This entry is from the Australian Dictionary of Biography
John Pampeya Koowarta (1940-1991), Wik elder and land-rights claimant, was born on 21 November 1940 at Aurukun Presbyterian Mission on the western coast of Cape York Peninsula, Queensland, eldest child of Henry Massey Pampeya Koowarta, boatman, and his wife Oompippa Yunkatippin. John’s Aboriginal names were Ku’-waat and Pa’ampong, references to his leech and palm tree totems respectively. He grew up under the strict regime of Rev. William MacKenzie at Aurukun and attended the mission school. Having trained as an engineer’s assistant, he would later work as a motor mechanic. On 16 December 1960 at the mission church, he married Martha Koorpellembinna Peinyekka; the couple had two daughters and a son. The marriage later broke down and he formed a relationship with Kathleen Shortjoe.
In 1974 the Whitlam Federal government established the Aboriginal Land Fund Commission to assist communities to acquire land outside reserves. The traditional lands of Koowarta’s family lie south of the Archer River and extend over Running Creek; they are focused particularly on Tea Tree Lagoon and extend northwards to Lake Archer. At the time this estate formed part of the Archer River Pastoral Holding, occupied by non-Aboriginal graziers under a Queensland government lease. Koowarta and his fellow traditional owners, known as the Winychanam group, approached the commission, which, in February 1976, entered into a contract with the lessees to buy their rights in the land. The sale required the consent of the Queensland minister for lands, forestry, national parks, and wildlife, Kenneth Tomkins, but he refused to give it, citing a Cabinet decision of 1972 that the government did not favour the acquisition of large areas of land by Aborigines ‘in isolation’ (Qld Parliament 1976, 2008).
Koowarta was not a prominent political activist; he was motivated only by a desire to return to his ancestral lands and graze cattle on them. The government’s public and summary rejection of his plan ‘shamed’ him (in Aboriginal English, to be humiliated and belittled). Lawyers for Koowarta lodged a writ in the Supreme Court of Queensland claiming that the minister’s decision contravened the Commonwealth’s Racial Discrimination Act of 1975 (RDA). The case of Koowarta v. Bjelke-Petersen, Tomkins, Glasson, and the State of Queensland began in 1981. As plaintiff, Koowarta sought an injunction preventing the minister from blocking the sale. He also claimed damages as a person aggrieved by the minister’s actions. The State government asserted that Koowarta had not suffered as a result of the minister’s decision. Additionally, the government attempted to obtain a declaration by the High Court of Australia that the RDA was invalid.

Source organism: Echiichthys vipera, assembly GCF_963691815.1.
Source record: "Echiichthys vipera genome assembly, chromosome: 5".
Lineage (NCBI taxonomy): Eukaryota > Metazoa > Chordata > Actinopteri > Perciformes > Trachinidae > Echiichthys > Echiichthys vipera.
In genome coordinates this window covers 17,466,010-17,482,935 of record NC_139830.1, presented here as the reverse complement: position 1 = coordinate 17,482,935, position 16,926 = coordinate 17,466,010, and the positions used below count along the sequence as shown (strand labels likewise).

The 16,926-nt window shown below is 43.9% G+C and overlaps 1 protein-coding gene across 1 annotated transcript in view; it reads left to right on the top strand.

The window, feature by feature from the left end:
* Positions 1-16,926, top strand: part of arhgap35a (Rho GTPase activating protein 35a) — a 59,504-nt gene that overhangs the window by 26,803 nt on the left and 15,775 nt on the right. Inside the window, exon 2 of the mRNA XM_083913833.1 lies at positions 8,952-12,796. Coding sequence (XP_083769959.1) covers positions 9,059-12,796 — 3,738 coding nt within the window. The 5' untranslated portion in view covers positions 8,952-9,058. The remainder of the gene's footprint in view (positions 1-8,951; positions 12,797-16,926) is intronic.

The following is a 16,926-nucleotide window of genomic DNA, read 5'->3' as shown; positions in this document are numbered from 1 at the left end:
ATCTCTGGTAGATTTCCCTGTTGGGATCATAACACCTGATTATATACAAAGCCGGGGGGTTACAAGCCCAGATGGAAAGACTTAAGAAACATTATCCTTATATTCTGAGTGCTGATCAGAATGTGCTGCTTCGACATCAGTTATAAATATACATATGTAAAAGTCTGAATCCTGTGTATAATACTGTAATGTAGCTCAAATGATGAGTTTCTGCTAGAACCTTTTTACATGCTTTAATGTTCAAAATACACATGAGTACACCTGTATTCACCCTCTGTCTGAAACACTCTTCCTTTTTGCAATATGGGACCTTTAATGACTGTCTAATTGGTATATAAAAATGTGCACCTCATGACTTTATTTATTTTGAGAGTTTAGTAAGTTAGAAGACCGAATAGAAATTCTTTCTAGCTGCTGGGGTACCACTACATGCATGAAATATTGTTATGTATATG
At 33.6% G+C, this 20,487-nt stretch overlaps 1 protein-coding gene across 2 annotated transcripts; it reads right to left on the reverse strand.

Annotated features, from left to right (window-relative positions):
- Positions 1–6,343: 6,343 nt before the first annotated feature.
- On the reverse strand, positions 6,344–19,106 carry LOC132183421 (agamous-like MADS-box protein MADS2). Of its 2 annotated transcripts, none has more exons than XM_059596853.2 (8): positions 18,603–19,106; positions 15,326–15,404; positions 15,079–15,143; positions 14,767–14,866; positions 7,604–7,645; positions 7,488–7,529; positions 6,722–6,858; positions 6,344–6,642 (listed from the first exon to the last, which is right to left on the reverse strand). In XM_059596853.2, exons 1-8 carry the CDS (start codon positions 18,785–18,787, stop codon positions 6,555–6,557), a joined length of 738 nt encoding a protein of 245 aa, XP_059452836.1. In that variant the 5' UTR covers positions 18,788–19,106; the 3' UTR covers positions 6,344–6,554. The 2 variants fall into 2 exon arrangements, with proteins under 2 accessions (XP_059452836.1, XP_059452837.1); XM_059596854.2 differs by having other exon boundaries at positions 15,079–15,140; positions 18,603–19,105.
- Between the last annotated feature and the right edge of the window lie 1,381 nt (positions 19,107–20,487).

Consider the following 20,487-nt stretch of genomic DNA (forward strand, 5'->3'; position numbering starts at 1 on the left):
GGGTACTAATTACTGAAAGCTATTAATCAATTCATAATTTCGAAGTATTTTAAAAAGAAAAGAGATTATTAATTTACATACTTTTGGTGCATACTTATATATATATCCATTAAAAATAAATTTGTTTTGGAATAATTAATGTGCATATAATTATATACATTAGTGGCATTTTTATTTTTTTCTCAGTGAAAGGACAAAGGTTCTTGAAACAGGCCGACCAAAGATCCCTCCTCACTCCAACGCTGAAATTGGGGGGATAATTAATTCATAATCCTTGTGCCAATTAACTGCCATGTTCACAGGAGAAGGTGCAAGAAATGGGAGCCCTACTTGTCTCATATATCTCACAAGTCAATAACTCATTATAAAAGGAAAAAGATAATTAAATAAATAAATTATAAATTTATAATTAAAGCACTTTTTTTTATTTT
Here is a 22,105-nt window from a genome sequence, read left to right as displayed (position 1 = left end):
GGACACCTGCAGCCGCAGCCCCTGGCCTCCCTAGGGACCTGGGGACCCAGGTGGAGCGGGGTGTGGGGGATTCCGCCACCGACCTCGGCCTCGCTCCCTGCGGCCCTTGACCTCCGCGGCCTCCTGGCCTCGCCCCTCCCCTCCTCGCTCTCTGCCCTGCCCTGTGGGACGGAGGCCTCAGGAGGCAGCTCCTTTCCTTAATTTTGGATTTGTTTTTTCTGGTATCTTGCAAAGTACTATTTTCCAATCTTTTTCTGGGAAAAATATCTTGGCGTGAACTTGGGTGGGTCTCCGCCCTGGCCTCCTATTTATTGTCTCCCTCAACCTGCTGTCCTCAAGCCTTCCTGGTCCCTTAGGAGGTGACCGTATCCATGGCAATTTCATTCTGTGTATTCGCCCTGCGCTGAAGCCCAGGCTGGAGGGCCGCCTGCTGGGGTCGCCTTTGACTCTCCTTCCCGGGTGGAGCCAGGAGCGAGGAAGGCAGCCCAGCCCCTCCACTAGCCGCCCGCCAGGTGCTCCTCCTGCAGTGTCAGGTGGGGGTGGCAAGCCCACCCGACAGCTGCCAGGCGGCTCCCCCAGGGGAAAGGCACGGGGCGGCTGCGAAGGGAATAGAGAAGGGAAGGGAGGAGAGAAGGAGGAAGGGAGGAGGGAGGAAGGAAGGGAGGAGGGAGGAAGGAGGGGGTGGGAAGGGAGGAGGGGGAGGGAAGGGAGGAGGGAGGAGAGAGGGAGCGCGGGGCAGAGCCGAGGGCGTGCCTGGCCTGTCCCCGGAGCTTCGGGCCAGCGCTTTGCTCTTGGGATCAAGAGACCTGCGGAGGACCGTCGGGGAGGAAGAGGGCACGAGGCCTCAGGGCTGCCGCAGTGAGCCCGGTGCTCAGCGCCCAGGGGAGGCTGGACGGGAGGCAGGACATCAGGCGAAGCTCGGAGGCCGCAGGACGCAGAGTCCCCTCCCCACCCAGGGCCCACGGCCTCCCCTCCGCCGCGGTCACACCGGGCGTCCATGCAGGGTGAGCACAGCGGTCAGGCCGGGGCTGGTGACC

In 1982 both matters were argued in the High Court, which, in May, decided by a majority of four to three that the RDA was valid and that Koowarta was an aggrieved person under the Act. The question of the minister’s refusal to approve the transfer of the pastoral lease was remitted to the Supreme Court of Queensland but the lease had been surrendered, and in 1977 the Queensland government had gazetted most of the holding as a national park (later named Archer Bend National Park). As a consequence, even though Koowarta had won his case, he would never occupy his land.
The coherence of traditional Wik society came under increasing pressure in the late 1970s from the Queensland government’s assimilationist programs. Koowarta became a marginalised figure at Aurukun. Although bitter, he was fatalistic about the government’s actions against him. At a conference in 1990 entitled ‘Two Laws and Two Cultures,’ he surprised land-rights activists by declaring of Australians: ‘We are all one’ (Brennan 2008, 3). Professor Marcia Langton described him as ‘short, slight, but ruggedly tough, with a glint in his eyes that telegraphed his determination’ (Langton 2014, 16). The anthropologist David Martin portrayed him as a handsome, compact, engaging man, who was good company. He died suddenly on 29 August 1991 in an aircraft transporting him from Aurukun to hospital at Cairns and was buried in Aurukun community cemetery.
In 1994 the Law Council of Australia, using Federal government funds, established the John Koowarta reconciliation law scholarship for the benefit of Aboriginal and Torres Strait Islander people undertaking tertiary studies leading to admission as legal practitioners. That year Archer Bend was amalgamated with the Rokeby National Park as the Mungkan Kandju National Park. In 2012 the Queensland government transferred all but one portion of the estate to Aboriginal ownership as the jointly managed Oyala Thumotang National Park (Cape York Peninsula Aboriginal Land). The remaining segment, comprising 75,000 hectares of the former Archer Bend section, was returned to the Wik-Mungkan people as Aboriginal freehold land.
The landmark Koowarta v. Bjelke-Petersen case had extended the Commonwealth’s external affairs power over ‘a matter of international concern,’ such as racial discrimination (Lane 1982, 523), and thus became a precedent for later land-rights litigation, including Mabo v. Queensland [No. 1], 1988. Without John Koowarta, Prime Minister Paul Keating commented, ‘there would have been no Mabo case, no native title legislation’ (Courier-Mail 1993, 14).
Darryl Bennet and Colin Sheehan, 'Koowarta, John Pampeya (1940–1991)', Australian Dictionary of Biography, National Centre of Biography, Australian National University, http://ia.anu.edu.au/biography/koowarta-john-pampeya-14856/text26041, accessed 25 April 2017.